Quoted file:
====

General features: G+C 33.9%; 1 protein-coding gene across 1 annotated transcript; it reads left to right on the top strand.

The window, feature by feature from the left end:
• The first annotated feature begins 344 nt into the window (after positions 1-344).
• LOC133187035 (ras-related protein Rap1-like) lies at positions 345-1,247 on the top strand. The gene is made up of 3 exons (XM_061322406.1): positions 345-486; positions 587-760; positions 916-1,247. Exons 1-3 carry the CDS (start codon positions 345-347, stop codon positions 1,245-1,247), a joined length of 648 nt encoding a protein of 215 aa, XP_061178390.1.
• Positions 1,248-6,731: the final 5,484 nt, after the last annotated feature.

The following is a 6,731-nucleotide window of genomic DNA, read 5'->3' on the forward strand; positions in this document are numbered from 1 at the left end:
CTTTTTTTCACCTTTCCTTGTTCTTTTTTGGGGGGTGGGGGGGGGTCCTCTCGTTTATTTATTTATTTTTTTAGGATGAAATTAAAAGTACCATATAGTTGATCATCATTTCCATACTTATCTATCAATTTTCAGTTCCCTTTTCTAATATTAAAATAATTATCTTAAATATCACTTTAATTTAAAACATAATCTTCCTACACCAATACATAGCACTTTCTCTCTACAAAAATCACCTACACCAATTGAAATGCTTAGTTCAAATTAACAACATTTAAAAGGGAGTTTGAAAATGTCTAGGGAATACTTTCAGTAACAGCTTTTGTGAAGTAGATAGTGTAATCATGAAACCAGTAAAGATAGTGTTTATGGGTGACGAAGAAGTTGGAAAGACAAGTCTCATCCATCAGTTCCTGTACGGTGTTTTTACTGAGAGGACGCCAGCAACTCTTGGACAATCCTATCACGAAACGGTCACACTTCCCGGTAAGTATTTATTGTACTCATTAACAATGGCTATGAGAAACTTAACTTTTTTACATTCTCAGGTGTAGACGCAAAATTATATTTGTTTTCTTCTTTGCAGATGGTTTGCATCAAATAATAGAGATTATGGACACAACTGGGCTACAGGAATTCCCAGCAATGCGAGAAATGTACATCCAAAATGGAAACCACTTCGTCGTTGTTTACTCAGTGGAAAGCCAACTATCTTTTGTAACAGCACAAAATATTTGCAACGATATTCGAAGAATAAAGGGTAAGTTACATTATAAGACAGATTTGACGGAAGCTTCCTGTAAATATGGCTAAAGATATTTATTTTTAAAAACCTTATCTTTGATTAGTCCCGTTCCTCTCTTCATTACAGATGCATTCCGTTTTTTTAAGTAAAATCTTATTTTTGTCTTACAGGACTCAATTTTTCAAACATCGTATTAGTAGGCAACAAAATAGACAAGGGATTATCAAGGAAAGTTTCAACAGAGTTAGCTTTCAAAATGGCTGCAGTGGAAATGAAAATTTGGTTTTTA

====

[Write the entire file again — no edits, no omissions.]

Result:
General features: G+C 33.9%; 1 protein-coding gene across 1 annotated transcript; it reads left to right on the top strand.

The window, feature by feature from the left end:
• The first annotated feature begins 344 nt into the window (after positions 1-344).
• LOC133187035 (ras-related protein Rap1-like) lies at positions 345-1,247 on the top strand. The gene is made up of 3 exons (XM_061322406.1): positions 345-486; positions 587-760; positions 916-1,247. Exons 1-3 carry the CDS (start codon positions 345-347, stop codon positions 1,245-1,247), a joined length of 648 nt encoding a protein of 215 aa, XP_061178390.1.
• Positions 1,248-6,731: the final 5,484 nt, after the last annotated feature.

The following is a 6,731-nucleotide window of genomic DNA, read 5'->3' on the forward strand; positions in this document are numbered from 1 at the left end:
CTTTTTTTCACCTTTCCTTGTTCTTTTTTGGGGGGTGGGGGGGGGTCCTCTCGTTTATTTATTTATTTTTTTAGGATGAAATTAAAAGTACCATATAGTTGATCATCATTTCCATACTTATCTATCAATTTTCAGTTCCCTTTTCTAATATTAAAATAATTATCTTAAATATCACTTTAATTTAAAACATAATCTTCCTACACCAATACATAGCACTTTCTCTCTACAAAAATCACCTACACCAATTGAAATGCTTAGTTCAAATTAACAACATTTAAAAGGGAGTTTGAAAATGTCTAGGGAATACTTTCAGTAACAGCTTTTGTGAAGTAGATAGTGTAATCATGAAACCAGTAAAGATAGTGTTTATGGGTGACGAAGAAGTTGGAAAGACAAGTCTCATCCATCAGTTCCTGTACGGTGTTTTTACTGAGAGGACGCCAGCAACTCTTGGACAATCCTATCACGAAACGGTCACACTTCCCGGTAAGTATTTATTGTACTCATTAACAATGGCTATGAGAAACTTAACTTTTTTACATTCTCAGGTGTAGACGCAAAATTATATTTGTTTTCTTCTTTGCAGATGGTTTGCATCAAATAATAGAGATTATGGACACAACTGGGCTACAGGAATTCCCAGCAATGCGAGAAATGTACATCCAAAATGGAAACCACTTCGTCGTTGTTTACTCAGTGGAAAGCCAACTATCTTTTGTAACAGCACAAAATATTTGCAACGATATTCGAAGAATAAAGGGTAAGTTACATTATAAGACAGATTTGACGGAAGCTTCCTGTAAATATGGCTAAAGATATTTATTTTTAAAAACCTTATCTTTGATTAGTCCCGTTCCTCTCTTCATTACAGATGCATTCCGTTTTTTTAAGTAAAATCTTATTTTTGTCTTACAGGACTCAATTTTTCAAACATCGTATTAGTAGGCAACAAAATAGACAAGGGATTATCAAGGAAAGTTTCAACAGAGTTAGCTTTCAAAATGGCTGCAGTGGAAATGAAAATTTGGTTTTTA